Anyhow, thanks for confirming my 'suspicions' about performance...maybe.

I see some differences between the 5ch versions and your 7 chan one, and my understanding was that these were both made in China.
Outlaw
Outlaw Model 5000 inside R.JPG
OSD:
xa5180-5-channel-high-power-home-theatre-amplifier-balance-xlr-input-5x-180w-4ohm-120w-8ohm-72...png
 
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Blumlein 88

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#12
I am not sure what exactly you claim to hear with the “droop” but people pay good money to get room eq that pulls higher frequencies over a broad range down much more than this as sounding better with their target curves. :)

Sure, you can have a perfectly flat amp with room equalization to make the flatness irrelevant or you can have an amp that is closer to that curve to start with. Seems like a distinction without a difference for the result. As an academic engineering criterion, sure.

This amp came out before the room eq caught on. I would not be surprised if some amps were tweaked to be “less bright” to either compensate for higher harmonic distortion at the high end or to appeal to people that prefered a “warmer” sound and differentiate from the often tinny sounding mass market brands.
All true. But transparent sounding to the source it wouldn't be.
 

RayDunzl

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#13
Five Watt 4 Ohm Power supply and Distortion...

Hmm...

I don't feel qualified to comment (beyond this) until I measure my own antiques.

Does look a bit high, though.
 

amirm

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#16
Well you are only providing like a few reviews per week. What are you doing with all your spare time?:)
As I am fond of telling my wife: I eat, sleep, poop and test audio gear. :) There is no time left beside those activities!
 

suttondesign

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#17
BTW, I read some place ATI made this amp for Outlaw. Anyone know for sure?
No, I can’t say for sure, but it looks almost identical to ATI amps, and I had problems with 60hz hum with both 6012’s I had over the years. ATI makes many OEM amps. Interestingly, I find my Dutch 8c to sound cleaner, though I still prefer the. Linkwitz speaker sound overall, even if the ATI amp wasn’t as good. Problem is Linkwitz is just a fussier setup.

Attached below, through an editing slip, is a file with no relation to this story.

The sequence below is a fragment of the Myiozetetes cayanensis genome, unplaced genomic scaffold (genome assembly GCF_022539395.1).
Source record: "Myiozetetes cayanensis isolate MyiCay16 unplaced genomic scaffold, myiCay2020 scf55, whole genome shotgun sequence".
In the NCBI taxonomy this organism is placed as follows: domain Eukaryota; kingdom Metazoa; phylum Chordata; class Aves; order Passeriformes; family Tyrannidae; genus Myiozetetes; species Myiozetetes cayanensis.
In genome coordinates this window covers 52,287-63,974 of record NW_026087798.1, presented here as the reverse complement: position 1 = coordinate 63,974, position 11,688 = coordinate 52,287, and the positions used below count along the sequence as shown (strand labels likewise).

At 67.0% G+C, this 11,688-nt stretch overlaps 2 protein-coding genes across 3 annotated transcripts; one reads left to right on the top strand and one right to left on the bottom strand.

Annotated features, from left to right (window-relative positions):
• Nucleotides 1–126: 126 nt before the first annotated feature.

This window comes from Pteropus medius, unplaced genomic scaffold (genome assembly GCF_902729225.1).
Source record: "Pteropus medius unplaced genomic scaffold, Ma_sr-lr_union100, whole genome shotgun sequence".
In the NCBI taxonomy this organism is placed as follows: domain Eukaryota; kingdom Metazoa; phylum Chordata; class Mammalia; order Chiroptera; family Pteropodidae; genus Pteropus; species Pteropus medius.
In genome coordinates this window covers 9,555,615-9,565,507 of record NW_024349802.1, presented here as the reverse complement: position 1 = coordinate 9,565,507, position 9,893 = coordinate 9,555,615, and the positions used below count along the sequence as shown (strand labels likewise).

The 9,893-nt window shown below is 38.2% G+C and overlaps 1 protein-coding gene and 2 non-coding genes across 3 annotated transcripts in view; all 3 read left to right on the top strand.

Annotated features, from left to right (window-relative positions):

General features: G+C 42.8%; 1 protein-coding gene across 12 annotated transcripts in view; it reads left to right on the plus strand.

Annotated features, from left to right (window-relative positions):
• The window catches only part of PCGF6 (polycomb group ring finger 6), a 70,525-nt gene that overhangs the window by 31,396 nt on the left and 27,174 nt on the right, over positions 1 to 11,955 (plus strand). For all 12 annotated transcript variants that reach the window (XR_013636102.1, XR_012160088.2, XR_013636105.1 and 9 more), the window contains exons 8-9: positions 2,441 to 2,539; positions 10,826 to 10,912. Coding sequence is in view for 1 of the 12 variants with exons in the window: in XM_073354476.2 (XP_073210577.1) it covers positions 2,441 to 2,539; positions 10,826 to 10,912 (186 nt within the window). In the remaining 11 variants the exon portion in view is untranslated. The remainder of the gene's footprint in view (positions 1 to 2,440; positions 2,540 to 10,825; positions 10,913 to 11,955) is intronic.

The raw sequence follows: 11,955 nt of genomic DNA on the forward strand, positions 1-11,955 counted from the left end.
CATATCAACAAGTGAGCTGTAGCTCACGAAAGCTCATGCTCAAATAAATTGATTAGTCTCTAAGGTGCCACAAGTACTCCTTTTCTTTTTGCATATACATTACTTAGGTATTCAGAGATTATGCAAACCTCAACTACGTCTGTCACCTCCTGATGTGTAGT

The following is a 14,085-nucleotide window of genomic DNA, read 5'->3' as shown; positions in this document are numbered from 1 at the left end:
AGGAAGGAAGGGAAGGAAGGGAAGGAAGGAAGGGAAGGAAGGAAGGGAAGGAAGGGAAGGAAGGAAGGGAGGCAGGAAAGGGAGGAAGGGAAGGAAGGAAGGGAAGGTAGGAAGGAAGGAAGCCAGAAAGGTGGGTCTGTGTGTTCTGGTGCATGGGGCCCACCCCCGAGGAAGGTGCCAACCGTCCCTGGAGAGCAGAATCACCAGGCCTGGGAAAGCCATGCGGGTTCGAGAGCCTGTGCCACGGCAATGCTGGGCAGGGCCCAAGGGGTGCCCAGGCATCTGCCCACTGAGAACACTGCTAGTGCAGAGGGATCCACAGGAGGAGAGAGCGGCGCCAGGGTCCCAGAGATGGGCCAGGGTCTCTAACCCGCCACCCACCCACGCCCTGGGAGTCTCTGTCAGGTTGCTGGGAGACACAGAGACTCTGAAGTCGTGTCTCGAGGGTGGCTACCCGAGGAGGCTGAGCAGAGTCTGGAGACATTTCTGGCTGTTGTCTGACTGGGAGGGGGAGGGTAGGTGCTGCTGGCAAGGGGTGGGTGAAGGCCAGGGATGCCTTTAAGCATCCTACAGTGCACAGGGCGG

Labjr

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#18
ATI also builds multi-channel amps using Hypex Class D modules & heavy linear power supplies with lots of filter caps. I'd like to see how those compare to the Hypex based amps with SMPS.

"With rated distortion below 0.05% and signal-to-noise ratio of 123 dB"

https://www.ati-amp.com/AT52XNC.php
 
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restorer-john

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#19
Good review Amir. :)

It looks to be a competent amplifier possibly for reliable sound distribution around the home instead of HT duty, although it doesn't have any of the control connections needed for automation or any level pots. Also a pity the amps cannot be bridged in pairs as an option. (probably not enough SOA in silicon and heatsink area/cooling for that). But at least it should be physically silent with no fans, even if there is some audible hum...hmm.

Good value but not class leading.
 

Webninja

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#20
This was on my list of amps, and one by one, that list keeps getting shorter. I think only Arcam and Monolith are left.

I presume the mono Outlaws would perform similarly?

I was hoping to use an amp(s) to power the front three for both HT and music.

Thanks for testing @amirm